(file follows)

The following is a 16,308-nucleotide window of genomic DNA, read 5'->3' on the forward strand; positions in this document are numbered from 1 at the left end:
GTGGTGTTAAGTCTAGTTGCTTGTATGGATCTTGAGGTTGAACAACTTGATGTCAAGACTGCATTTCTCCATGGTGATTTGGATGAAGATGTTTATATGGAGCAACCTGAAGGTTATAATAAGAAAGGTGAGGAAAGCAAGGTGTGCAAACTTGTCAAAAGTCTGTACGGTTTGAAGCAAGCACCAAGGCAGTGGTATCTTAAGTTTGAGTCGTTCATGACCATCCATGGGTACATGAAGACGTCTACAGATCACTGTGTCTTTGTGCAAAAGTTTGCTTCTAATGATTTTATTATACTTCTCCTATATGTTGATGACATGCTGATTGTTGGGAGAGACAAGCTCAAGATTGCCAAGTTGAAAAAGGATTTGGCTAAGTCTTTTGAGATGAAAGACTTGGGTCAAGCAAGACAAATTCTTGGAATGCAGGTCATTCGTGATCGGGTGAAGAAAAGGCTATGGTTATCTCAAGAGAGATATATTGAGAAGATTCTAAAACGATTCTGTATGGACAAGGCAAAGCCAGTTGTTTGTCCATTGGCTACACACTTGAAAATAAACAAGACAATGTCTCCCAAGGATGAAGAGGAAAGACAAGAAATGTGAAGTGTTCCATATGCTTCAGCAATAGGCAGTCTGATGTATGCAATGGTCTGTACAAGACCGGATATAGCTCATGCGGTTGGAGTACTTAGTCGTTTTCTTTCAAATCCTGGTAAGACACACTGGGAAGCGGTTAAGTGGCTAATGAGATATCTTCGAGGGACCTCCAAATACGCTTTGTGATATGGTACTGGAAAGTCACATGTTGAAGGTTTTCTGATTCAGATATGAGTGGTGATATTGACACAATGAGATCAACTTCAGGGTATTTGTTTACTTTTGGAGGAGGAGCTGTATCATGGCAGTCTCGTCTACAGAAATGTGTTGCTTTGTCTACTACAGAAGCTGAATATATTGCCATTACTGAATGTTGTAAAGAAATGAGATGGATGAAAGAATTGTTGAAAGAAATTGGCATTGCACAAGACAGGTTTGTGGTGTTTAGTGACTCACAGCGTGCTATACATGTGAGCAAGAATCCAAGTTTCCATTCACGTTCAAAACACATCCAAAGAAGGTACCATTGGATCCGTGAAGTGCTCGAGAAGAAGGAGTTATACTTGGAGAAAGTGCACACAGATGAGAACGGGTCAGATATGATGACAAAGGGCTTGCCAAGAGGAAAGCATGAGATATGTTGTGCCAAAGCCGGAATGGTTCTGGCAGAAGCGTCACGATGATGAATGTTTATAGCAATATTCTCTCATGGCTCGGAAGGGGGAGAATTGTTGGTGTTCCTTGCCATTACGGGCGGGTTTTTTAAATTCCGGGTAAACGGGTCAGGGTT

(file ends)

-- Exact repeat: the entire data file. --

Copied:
The following is a 16,308-nucleotide window of genomic DNA, read 5'->3' on the forward strand; positions in this document are numbered from 1 at the left end:
GTGGTGTTAAGTCTAGTTGCTTGTATGGATCTTGAGGTTGAACAACTTGATGTCAAGACTGCATTTCTCCATGGTGATTTGGATGAAGATGTTTATATGGAGCAACCTGAAGGTTATAATAAGAAAGGTGAGGAAAGCAAGGTGTGCAAACTTGTCAAAAGTCTGTACGGTTTGAAGCAAGCACCAAGGCAGTGGTATCTTAAGTTTGAGTCGTTCATGACCATCCATGGGTACATGAAGACGTCTACAGATCACTGTGTCTTTGTGCAAAAGTTTGCTTCTAATGATTTTATTATACTTCTCCTATATGTTGATGACATGCTGATTGTTGGGAGAGACAAGCTCAAGATTGCCAAGTTGAAAAAGGATTTGGCTAAGTCTTTTGAGATGAAAGACTTGGGTCAAGCAAGACAAATTCTTGGAATGCAGGTCATTCGTGATCGGGTGAAGAAAAGGCTATGGTTATCTCAAGAGAGATATATTGAGAAGATTCTAAAACGATTCTGTATGGACAAGGCAAAGCCAGTTGTTTGTCCATTGGCTACACACTTGAAAATAAACAAGACAATGTCTCCCAAGGATGAAGAGGAAAGACAAGAAATGTGAAGTGTTCCATATGCTTCAGCAATAGGCAGTCTGATGTATGCAATGGTCTGTACAAGACCGGATATAGCTCATGCGGTTGGAGTACTTAGTCGTTTTCTTTCAAATCCTGGTAAGACACACTGGGAAGCGGTTAAGTGGCTAATGAGATATCTTCGAGGGACCTCCAAATACGCTTTGTGATATGGTACTGGAAAGTCACATGTTGAAGGTTTTCTGATTCAGATATGAGTGGTGATATTGACACAATGAGATCAACTTCAGGGTATTTGTTTACTTTTGGAGGAGGAGCTGTATCATGGCAGTCTCGTCTACAGAAATGTGTTGCTTTGTCTACTACAGAAGCTGAATATATTGCCATTACTGAATGTTGTAAAGAAATGAGATGGATGAAAGAATTGTTGAAAGAAATTGGCATTGCACAAGACAGGTTTGTGGTGTTTAGTGACTCACAGCGTGCTATACATGTGAGCAAGAATCCAAGTTTCCATTCACGTTCAAAACACATCCAAAGAAGGTACCATTGGATCCGTGAAGTGCTCGAGAAGAAGGAGTTATACTTGGAGAAAGTGCACACAGATGAGAACGGGTCAGATATGATGACAAAGGGCTTGCCAAGAGGAAAGCATGAGATATGTTGTGCCAAAGCCGGAATGGTTCTGGCAGAAGCGTCACGATGATGAATGTTTATAGCAATATTCTCTCATGGCTCGGAAGGGGGAGAATTGTTGGTGTTCCTTGCCATTACGGGCGGGTTTTTTAAATTCCGGGTAAACGGGTCAGGGTT